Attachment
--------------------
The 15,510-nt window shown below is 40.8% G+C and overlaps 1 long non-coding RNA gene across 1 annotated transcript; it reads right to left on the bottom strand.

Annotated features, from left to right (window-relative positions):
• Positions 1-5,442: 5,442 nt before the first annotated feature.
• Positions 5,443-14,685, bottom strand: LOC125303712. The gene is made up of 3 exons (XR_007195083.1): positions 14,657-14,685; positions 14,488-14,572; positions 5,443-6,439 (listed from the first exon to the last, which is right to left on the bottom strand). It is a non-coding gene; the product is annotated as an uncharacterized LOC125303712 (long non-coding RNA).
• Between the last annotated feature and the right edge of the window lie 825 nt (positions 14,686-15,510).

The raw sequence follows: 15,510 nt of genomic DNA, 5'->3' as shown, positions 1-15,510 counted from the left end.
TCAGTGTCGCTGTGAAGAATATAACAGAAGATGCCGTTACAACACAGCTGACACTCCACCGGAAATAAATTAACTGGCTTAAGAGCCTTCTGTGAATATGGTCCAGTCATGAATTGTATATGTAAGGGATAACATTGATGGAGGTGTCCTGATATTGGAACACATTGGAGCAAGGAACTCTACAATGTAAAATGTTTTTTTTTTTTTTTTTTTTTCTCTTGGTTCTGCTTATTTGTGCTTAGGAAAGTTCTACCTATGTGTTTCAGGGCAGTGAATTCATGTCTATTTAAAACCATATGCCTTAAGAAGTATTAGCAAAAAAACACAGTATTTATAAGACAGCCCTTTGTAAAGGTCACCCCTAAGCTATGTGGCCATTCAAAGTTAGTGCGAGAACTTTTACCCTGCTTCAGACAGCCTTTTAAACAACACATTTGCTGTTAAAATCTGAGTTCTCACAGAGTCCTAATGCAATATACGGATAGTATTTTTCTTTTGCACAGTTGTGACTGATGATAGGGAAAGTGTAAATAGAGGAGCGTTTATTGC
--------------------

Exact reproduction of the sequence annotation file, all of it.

The 15,510-nt window shown below is 40.8% G+C and overlaps 1 long non-coding RNA gene across 1 annotated transcript; it reads right to left on the bottom strand.

Annotated features, from left to right (window-relative positions):
• Positions 1-5,442: 5,442 nt before the first annotated feature.
• Positions 5,443-14,685, bottom strand: LOC125303712. The gene is made up of 3 exons (XR_007195083.1): positions 14,657-14,685; positions 14,488-14,572; positions 5,443-6,439 (listed from the first exon to the last, which is right to left on the bottom strand). It is a non-coding gene; the product is annotated as an uncharacterized LOC125303712 (long non-coding RNA).
• Between the last annotated feature and the right edge of the window lie 825 nt (positions 14,686-15,510).

The raw sequence follows: 15,510 nt of genomic DNA, 5'->3' as shown, positions 1-15,510 counted from the left end.
TCAGTGTCGCTGTGAAGAATATAACAGAAGATGCCGTTACAACACAGCTGACACTCCACCGGAAATAAATTAACTGGCTTAAGAGCCTTCTGTGAATATGGTCCAGTCATGAATTGTATATGTAAGGGATAACATTGATGGAGGTGTCCTGATATTGGAACACATTGGAGCAAGGAACTCTACAATGTAAAATGTTTTTTTTTTTTTTTTTTTTTCTCTTGGTTCTGCTTATTTGTGCTTAGGAAAGTTCTACCTATGTGTTTCAGGGCAGTGAATTCATGTCTATTTAAAACCATATGCCTTAAGAAGTATTAGCAAAAAAACACAGTATTTATAAGACAGCCCTTTGTAAAGGTCACCCCTAAGCTATGTGGCCATTCAAAGTTAGTGCGAGAACTTTTACCCTGCTTCAGACAGCCTTTTAAACAACACATTTGCTGTTAAAATCTGAGTTCTCACAGAGTCCTAATGCAATATACGGATAGTATTTTTCTTTTGCACAGTTGTGACTGATGATAGGGAAAGTGTAAATAGAGGAGCGTTTATTGC